Dickinson’s Legacy is Incomplete Without Discussing Trauma


In this piece for The Establishment, physician Isabel C. Legarda explores the possibility that the poet Emily Dickinson may have been a survivor of sexual violence.

“Absent the discovery of a secret drawer or floor board stuffed with confessional prose by Emily Dickinson, we will likely never know the exact source of possible trauma. Viewed through the lens of medicine, however, her known writings provide compelling evidence that this trauma arose from sexual assault, and I believe it’s important to consider this possibility not only as a matter of medical and historical honesty, but also for the sake of justice and human connection. Openness to such a tragic consideration potentially allows her poems to function as a salve and source of hope for survivors of such abuse.

To those who think, ‘Who cares?’ I say Emily’s truth matters. Today, over 130 years after her death, women and the atrocities they suffer are still dismissed, diminished, disbelieved, denied, silenced, or scoffed at. The lasting power of Emily’s writing is power taken back, albeit in cipher and secrecy, transforming the poet into a prophet — a mouthpiece — for women across time, even if she felt silenced in her own time.”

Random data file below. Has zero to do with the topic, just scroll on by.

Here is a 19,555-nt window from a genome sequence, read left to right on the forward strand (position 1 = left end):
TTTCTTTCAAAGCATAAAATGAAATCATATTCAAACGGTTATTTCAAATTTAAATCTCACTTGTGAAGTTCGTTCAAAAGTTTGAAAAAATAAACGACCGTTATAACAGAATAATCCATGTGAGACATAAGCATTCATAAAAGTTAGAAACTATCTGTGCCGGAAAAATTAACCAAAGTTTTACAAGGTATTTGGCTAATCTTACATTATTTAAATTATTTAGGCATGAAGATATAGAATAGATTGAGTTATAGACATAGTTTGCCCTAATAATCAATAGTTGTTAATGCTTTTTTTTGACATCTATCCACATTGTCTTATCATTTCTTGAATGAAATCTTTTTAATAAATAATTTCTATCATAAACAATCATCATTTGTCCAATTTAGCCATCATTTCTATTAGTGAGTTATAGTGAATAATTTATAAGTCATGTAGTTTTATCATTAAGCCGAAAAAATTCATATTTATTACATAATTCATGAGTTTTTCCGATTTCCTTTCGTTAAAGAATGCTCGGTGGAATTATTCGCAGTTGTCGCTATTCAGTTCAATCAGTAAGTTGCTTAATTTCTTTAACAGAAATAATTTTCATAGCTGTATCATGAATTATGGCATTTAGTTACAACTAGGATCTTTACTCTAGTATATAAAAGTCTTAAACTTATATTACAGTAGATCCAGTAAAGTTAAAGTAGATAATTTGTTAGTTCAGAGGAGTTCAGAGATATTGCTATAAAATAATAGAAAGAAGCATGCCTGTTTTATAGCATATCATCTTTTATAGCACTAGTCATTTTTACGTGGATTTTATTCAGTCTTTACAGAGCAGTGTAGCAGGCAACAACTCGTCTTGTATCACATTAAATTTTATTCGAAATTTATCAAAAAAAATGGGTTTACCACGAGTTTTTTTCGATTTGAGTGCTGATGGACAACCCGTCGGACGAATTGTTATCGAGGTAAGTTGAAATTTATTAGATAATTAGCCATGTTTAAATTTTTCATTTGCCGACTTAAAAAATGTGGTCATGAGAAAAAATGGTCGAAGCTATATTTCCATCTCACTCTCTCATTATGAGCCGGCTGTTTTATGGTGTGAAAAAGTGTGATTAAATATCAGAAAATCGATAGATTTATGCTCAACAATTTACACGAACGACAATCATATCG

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  1. Victorian austerity (the secret of power of preliberated woman) meets trauma theory excess (womanhood as hated man survival), and the two find themselves in an estranged, if invalid, marriage, in a twisted sort of contorted mirror fashion. Emily Dickinson’s verse was so hermetic that you can find all sorts of things in it that aren’t there, including the sort of complete rubbish we read in the piece described above.

  2. Frank, while the interpretation offered here seems compelling to me I’m very interested in hearing why it may not be right. Could you perhaps offer something a little clearer in your crititique of what you call “rubbish”? You know, you gotta fight fire with water, not more fire. Right?

  3. I’m not out to pathologize Emily Dickinson any more than I would be out to pathologize Henry David Thoreau. I think that, in a sense, is what we get, in this instance, from trauma theory. I would prefer to think we were dealing more with human beings than with their traumas. I don’t think pinning a psychiatric label on a person makes them particularly more admirable. In my view, trauma theory would do just that, in this instance, to the likes of Emily Dickinson. I don’t look on distinguished historical figures as damaged goods as a matter of principle.